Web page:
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  #370  
Old 25th April 2012, 19:29
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You might have them a bit high. Ideally the end of the curved guide where the cable emerges to head off towards the wheel needs to lie on the axis that the lever end is rotating about as the wheel moves up and down. That is approximately a line joining the centre of the driveshaft universal joint and the front end joint of the trailing arm that is fastened to the chassis outrigger. A quick way to test is to take off the rear spring and raise/lower the wheel and see if the cable becomes slacker or tighter. As you have it at the moment I would expect one side to cancel out the other when the car rolls in cornering, slacken both sides when going through a dip and tighten when airbourne!
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  #371  
Old 25th April 2012, 19:50
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Once I've got it set up so you can actually put the handbrake on I'll try jacking it up and compressing it to see what happens. I've raised them by about the same amount as I've lowered the back (95mm) because with the Vitesse on its standard suspension the original guide tubes were level with the levers on the drums. I can always move them if it's a problem.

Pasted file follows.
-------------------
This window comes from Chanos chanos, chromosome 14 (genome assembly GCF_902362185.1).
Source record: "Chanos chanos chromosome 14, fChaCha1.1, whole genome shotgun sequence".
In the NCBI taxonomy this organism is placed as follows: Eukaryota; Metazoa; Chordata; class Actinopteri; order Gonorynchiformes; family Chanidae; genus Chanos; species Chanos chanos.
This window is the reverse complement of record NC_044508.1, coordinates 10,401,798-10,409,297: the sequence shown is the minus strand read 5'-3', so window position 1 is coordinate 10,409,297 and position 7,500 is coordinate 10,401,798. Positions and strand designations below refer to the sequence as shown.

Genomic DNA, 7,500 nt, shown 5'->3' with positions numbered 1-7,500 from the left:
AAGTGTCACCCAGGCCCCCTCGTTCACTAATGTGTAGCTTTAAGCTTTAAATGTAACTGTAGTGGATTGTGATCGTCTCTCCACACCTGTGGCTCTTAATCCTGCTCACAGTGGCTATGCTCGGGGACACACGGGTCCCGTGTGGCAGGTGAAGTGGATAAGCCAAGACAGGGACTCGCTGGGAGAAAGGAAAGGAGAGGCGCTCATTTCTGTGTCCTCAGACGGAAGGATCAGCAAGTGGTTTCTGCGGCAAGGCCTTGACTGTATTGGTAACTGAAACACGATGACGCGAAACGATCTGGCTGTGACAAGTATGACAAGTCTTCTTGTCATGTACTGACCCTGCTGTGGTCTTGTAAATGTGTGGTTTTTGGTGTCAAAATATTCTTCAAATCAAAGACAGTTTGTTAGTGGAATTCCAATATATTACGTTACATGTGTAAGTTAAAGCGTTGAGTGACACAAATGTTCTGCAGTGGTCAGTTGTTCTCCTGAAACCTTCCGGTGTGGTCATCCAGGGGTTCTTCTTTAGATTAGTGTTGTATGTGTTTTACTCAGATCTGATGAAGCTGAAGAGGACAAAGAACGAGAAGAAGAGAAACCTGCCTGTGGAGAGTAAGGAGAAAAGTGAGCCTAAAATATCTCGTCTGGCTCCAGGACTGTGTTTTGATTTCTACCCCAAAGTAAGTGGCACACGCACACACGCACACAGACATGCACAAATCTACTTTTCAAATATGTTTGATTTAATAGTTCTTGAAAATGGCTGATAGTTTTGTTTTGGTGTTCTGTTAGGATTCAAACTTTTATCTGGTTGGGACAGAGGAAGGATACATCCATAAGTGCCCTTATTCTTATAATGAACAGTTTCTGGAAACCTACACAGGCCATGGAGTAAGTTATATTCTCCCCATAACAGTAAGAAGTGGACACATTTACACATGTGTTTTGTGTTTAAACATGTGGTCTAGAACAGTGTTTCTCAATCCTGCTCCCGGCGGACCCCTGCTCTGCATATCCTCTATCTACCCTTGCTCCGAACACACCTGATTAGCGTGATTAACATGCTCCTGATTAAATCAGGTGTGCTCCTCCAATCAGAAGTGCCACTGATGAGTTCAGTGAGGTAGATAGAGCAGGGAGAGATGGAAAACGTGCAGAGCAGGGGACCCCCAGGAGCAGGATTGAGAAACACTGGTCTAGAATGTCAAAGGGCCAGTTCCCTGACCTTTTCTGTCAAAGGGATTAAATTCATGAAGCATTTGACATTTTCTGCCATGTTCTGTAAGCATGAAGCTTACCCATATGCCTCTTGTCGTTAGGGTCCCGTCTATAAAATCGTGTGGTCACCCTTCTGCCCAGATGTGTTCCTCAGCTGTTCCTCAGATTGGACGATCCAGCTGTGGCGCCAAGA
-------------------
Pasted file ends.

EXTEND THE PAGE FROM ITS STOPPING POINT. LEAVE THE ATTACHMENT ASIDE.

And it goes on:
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  #372  
Old 27th April 2012, 08:11
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Default Je suis une Rock Ster...



Well, no, not really. I might look like the oldest swinger in town wearing sunglasses at night (and other song lyrics...) but the reality is I seem to have developed 'arc eye'

Yesterday evening my right eye felt a bit tired and gritty, but this morning it's bloodshot, sore, watering and extremely light sensitive. A bit of Googling and it seems it should clear up of its own accord in a day or so.

At the moment I'm sitting indoors full of pain-killers, wearing my shades with the curtains drawn.



I'm not sure why it's happened - I did a fair bit of welding yesterday and maybe the rotary control on my arc activated helmet has been knocked round to an insufficient setting without me noticing. It could also be down to the weather - because it's been pi$$ing down for days I've been grinding off the welds inside the garage rather than outside on the drive. Perhaps that's reflecting too much UV light back at me.

Anyway, there'll be no more progress on the Spyder until my eye's better as it's just too painful to go outside even though it's overcast. Once this clears up I'll not be striking an arc until I'm 100% certain that my head shield is set to 'max' protection and I'll be donning my shades before grinding the welds off.

On a lighter note I'd almost completed my series of levers and shafts that will operate my handbrake before packing up yesterday so it shouldn't take me too long to get it functioning once I'm better.